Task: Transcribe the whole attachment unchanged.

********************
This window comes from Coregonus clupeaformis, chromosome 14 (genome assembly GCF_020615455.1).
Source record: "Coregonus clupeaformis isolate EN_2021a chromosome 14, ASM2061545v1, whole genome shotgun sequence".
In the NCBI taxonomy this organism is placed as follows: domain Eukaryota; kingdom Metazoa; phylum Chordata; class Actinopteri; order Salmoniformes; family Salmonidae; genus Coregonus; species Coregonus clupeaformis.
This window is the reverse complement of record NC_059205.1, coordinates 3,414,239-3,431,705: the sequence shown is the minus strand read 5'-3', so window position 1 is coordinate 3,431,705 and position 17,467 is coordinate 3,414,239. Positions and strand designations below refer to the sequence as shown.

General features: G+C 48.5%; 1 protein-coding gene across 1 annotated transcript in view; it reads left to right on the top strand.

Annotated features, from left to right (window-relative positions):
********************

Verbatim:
This window comes from Coregonus clupeaformis, chromosome 14 (genome assembly GCF_020615455.1).
Source record: "Coregonus clupeaformis isolate EN_2021a chromosome 14, ASM2061545v1, whole genome shotgun sequence".
In the NCBI taxonomy this organism is placed as follows: domain Eukaryota; kingdom Metazoa; phylum Chordata; class Actinopteri; order Salmoniformes; family Salmonidae; genus Coregonus; species Coregonus clupeaformis.
This window is the reverse complement of record NC_059205.1, coordinates 3,414,239-3,431,705: the sequence shown is the minus strand read 5'-3', so window position 1 is coordinate 3,431,705 and position 17,467 is coordinate 3,414,239. Positions and strand designations below refer to the sequence as shown.

General features: G+C 48.5%; 1 protein-coding gene across 1 annotated transcript in view; it reads left to right on the top strand.

Annotated features, from left to right (window-relative positions):